4 June 18
Bradford man's sex offence was kept quiet after church elders persuaded victim's parents not to go to police
A Bradford man’s sex offence against a little girl was kept quiet for two decades because elders of the Jehovah’s Witnesses church persuaded her parents not to report him, a court was told.
Robert Lee’s crime in Gloucestershire was not revealed until the victim had grown up and went to the police, Gloucester crown court heard.
Both the victim’s family and Lee were Jehovah’s Witnesses at that time, said prosecutor Kerry Barker. He told the court that having avoided justice, Lee, formerly of Coleford, Gloucestershire, but now of Alexandra Road, Eccleshill, Bradford, went on to commit further child sex offences in 2008 and 2016.
Lee, who used the surname Howarth at that time, admitted indecent assault of the girl in the 1990s when he was aged just 17. Sentencing Lee to two years jail suspended for two years and ordering him to sign the sex offender register for ten years, Judge Ian Lawrie QC said he was “concerned” at the Church’s advice to the mother not to report him.
He also placed Lee under a ten year sexual harm prevention order.
“I’ve raised concerns about how this came to the attention of your church authorities and was not reported. I hope that has now changed,” said Judge Lawrie.
“That meant it did not come to light for some time.”
The prosecutor had told the judge “When the matter was referred to the Elders in 1995, her mother was invited not to report it to the police and she remained silent.”
The court heard that the girl was aged under five when her family visited the defendant’s home.
“He took her upstairs, held her like a baby, and put his hand inside her knickers,” the prosecutor continued.
Mr Barker said the girl told her mother who spoke with the church elders, and following that conversation decided to do nothing more.
He read from the victim's statement in which she said she was 'angry with her mother for being a Jehovah's Witness and not reporting it to the police.'
She said: “Twenty years later I am still trying to come to terms with it.
“I often feel dirty and tainted. I felt I was to blame, and I self harmed to cope.
“I find it hard to trust members of the opposite sex.
“He took my childhood away from me."
Giles Nelson, representing Lee, accepted that his credit for pleading guilty was minimal because he had not admitted his offence till the morning of a schediled trial.
But he reminded the judge that Lee was not being sentenced for 'actual penetration' and that starting point in the sentencing guidelines for his offence was two years.
“He's been subject to a community order for some time,” Mr Nelson continued. “There has been a significant amount of progress.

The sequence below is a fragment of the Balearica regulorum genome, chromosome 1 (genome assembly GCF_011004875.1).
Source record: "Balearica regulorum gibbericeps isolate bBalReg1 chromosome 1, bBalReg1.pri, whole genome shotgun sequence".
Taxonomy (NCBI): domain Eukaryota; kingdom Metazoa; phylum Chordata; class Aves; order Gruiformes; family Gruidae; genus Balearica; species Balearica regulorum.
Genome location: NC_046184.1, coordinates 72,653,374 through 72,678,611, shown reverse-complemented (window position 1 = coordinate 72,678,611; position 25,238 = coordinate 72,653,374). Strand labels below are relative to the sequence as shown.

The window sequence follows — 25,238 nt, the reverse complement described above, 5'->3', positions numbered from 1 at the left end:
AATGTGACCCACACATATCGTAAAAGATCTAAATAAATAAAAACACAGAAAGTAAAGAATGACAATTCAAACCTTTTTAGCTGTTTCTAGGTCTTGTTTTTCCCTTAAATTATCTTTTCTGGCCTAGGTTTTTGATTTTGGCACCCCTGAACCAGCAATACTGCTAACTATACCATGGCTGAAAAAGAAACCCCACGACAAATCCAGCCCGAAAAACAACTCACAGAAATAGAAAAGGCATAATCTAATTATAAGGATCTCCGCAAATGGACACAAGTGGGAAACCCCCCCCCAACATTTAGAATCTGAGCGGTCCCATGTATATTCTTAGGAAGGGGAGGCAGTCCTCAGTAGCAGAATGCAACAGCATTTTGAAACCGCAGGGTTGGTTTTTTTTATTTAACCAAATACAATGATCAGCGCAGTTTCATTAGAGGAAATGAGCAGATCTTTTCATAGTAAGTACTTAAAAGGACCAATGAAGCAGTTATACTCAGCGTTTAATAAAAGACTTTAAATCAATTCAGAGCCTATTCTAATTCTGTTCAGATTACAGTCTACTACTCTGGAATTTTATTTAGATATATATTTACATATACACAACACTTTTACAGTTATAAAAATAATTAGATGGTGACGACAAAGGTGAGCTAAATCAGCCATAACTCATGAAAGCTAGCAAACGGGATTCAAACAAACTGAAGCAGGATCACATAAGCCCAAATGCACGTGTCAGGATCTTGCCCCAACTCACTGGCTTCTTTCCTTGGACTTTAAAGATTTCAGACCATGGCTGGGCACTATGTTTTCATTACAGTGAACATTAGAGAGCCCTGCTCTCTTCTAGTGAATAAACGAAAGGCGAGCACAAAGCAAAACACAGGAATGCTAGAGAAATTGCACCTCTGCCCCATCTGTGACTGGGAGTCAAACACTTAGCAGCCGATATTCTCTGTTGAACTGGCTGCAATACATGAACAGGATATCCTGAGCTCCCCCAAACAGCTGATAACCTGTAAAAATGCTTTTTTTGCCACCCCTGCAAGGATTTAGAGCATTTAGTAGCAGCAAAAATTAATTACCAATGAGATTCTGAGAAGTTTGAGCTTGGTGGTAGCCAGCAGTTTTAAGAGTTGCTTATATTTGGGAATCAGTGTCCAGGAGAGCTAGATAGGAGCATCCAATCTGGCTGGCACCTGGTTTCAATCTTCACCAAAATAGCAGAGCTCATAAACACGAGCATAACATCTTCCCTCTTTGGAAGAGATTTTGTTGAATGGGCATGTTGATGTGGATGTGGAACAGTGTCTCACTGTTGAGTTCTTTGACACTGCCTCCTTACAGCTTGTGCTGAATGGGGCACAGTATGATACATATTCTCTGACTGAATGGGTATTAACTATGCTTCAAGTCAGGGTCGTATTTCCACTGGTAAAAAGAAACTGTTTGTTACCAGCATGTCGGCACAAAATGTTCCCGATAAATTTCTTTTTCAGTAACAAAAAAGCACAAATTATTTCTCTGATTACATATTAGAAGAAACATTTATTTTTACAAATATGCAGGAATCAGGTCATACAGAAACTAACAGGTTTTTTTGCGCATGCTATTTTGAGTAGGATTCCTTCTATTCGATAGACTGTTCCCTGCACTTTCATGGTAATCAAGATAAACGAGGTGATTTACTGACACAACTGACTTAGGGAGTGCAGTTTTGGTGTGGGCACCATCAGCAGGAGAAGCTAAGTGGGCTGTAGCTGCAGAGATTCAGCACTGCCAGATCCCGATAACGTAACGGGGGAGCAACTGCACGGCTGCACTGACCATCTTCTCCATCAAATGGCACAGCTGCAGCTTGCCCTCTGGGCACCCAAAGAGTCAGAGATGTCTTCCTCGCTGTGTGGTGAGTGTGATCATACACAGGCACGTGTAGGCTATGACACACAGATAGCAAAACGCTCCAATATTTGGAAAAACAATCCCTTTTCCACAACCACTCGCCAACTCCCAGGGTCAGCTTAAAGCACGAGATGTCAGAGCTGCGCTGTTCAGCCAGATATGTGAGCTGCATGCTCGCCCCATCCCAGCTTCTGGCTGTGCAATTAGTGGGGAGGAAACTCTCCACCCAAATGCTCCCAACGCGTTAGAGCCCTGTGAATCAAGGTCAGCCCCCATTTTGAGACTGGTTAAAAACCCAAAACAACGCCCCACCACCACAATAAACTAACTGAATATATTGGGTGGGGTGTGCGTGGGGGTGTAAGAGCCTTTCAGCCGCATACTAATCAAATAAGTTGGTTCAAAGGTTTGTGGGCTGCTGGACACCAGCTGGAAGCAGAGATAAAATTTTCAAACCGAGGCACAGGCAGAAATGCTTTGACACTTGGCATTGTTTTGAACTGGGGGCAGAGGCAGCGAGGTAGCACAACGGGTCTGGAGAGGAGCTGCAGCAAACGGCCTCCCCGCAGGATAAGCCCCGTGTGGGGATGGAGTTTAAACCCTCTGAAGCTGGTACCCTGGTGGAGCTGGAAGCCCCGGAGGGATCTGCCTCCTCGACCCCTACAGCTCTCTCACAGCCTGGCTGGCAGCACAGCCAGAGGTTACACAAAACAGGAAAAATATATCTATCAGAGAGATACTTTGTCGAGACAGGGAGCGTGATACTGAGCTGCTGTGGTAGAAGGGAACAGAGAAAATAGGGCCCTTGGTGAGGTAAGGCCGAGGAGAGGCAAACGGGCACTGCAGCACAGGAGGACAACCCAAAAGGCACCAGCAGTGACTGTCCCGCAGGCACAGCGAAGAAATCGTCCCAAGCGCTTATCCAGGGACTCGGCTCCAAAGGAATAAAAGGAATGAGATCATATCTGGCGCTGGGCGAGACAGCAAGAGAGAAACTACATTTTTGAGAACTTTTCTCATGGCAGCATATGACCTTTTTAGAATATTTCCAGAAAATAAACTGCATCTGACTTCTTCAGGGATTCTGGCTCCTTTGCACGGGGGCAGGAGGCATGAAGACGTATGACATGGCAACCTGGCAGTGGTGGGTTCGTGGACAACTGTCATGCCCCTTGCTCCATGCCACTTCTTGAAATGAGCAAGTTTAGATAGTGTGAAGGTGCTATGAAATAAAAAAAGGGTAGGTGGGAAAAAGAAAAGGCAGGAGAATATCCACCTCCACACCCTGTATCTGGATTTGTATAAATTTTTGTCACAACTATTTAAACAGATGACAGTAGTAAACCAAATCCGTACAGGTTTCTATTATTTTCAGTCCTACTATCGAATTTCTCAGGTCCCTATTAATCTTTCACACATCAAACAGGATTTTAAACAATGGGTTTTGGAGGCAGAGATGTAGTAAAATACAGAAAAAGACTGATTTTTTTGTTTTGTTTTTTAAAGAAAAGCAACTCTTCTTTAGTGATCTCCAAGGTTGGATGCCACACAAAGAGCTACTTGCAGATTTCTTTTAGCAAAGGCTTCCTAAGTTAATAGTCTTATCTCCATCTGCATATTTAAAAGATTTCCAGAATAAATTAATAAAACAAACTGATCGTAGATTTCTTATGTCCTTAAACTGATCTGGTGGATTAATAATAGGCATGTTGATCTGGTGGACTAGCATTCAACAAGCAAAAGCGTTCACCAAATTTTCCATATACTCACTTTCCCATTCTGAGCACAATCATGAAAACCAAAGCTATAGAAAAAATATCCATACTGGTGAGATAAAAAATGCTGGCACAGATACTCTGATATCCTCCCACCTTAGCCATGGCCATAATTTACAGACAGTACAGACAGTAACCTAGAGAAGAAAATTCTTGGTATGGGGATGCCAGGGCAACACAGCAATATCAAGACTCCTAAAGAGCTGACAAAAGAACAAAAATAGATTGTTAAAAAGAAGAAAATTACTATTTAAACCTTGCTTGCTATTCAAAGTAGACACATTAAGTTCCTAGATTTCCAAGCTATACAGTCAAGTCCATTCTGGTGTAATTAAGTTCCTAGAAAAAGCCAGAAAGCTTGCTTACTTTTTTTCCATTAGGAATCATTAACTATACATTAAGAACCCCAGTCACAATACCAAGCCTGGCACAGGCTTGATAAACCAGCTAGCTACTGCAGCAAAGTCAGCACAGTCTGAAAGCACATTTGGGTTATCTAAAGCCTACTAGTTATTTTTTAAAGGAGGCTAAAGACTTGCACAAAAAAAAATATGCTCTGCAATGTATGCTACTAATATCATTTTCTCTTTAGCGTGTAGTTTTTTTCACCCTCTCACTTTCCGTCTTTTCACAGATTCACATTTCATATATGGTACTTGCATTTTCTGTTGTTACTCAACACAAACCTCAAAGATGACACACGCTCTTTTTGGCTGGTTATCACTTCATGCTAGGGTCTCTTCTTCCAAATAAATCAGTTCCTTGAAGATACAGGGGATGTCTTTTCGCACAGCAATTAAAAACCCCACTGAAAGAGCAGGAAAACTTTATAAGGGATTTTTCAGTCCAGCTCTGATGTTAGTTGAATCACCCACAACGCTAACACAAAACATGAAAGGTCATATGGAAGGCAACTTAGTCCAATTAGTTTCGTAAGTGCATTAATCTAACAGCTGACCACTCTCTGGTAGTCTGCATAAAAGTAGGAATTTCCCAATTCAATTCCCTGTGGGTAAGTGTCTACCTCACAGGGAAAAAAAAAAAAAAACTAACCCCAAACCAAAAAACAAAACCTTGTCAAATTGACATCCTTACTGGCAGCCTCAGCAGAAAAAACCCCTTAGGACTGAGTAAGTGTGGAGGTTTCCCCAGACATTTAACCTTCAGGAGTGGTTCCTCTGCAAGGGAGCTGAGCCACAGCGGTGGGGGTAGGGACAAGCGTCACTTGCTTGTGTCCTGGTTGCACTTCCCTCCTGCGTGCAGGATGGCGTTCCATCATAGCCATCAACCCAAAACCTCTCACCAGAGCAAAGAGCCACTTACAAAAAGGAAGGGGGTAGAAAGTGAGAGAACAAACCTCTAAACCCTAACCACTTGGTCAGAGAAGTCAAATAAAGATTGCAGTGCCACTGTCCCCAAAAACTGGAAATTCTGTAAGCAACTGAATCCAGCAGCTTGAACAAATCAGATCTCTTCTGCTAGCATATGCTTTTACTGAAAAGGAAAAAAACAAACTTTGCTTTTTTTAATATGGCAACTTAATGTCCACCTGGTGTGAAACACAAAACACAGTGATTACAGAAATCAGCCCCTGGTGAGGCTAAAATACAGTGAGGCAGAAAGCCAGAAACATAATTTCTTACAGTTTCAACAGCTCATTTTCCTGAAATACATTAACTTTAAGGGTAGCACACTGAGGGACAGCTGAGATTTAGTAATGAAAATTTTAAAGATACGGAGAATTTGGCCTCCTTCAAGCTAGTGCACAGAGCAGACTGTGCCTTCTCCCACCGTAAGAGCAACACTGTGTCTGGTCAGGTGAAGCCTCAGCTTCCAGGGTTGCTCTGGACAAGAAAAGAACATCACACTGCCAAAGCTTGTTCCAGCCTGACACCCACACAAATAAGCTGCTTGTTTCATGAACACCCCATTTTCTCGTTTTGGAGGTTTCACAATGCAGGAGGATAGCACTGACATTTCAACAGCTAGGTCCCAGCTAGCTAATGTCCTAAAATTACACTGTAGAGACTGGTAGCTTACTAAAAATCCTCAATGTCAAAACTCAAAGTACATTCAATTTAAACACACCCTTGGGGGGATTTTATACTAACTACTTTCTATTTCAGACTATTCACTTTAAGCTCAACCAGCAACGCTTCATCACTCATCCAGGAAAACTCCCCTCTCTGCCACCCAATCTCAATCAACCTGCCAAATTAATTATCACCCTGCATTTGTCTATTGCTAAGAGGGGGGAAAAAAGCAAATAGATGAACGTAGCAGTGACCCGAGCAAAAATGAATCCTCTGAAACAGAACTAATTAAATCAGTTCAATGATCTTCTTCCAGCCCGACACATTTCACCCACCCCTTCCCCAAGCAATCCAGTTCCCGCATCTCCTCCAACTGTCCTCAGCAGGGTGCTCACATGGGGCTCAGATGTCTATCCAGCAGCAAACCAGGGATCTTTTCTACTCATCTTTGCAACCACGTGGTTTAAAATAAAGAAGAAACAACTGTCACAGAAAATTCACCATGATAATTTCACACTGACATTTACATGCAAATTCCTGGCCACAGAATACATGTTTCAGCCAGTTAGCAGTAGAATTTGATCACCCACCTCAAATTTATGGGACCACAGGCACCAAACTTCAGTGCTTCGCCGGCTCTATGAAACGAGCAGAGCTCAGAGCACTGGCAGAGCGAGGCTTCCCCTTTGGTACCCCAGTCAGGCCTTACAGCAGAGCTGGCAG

“He has an array of problems,” the barrister said.
The judge interjected: “He's got some rather dark shadows he must deal with.”
Mr Nelson agreed: “He does. He has been alcohol dependent, but is now in work with accommodation.
“An immediate custodial sentence would make the work come to an end."
Judge Lawrie asked Mr Nelson what he knew of the Jehovah's Witnesses intervention in the case.
“What I have read concerns me - that in this day and age, that was the approach. That is a matter for the church. That was the advice given at the time?”
“So, I understand,” the barrister replied.
Judge Lawrie told Lee it was clear from this and subsequent offences that he had 'a fixation or interest in children.'
“There are some very dark shadows in your soul. Looking at your history, I think you pose a risk," said Judge Lawrie.
“I will impose a sexual harm prevention order.
“There must be a balance between punishment, and the prospect of you not committing these sort of offences ever again.
“It is not in the interest of any potential further victims to interrupt the progress you are making on the current order."
Referring to Lee's 'late guilty plea' the judge said to him: “You are a coward. You subjected the victim to the concern she might have to attend court.
“I am taking a slight gamble with you. You have got a lot of work to do. If you fail to comply, I can consider imposing custody.”
Giles Nelson, representing Lee, accepted that his credit for pleading guilty was minimal because he had not admitted his offence until the morning of a scheduled trial. But he reminded the judge that Lee was not being sentenced for ‘actual penetration’ and that starting point in the sentencing guidelines for his offence was two years.
Referring to Lee’s ‘late guilty plea’ the judge said to him: “You are a coward. You subjected the victim to the concern she might have to attend court.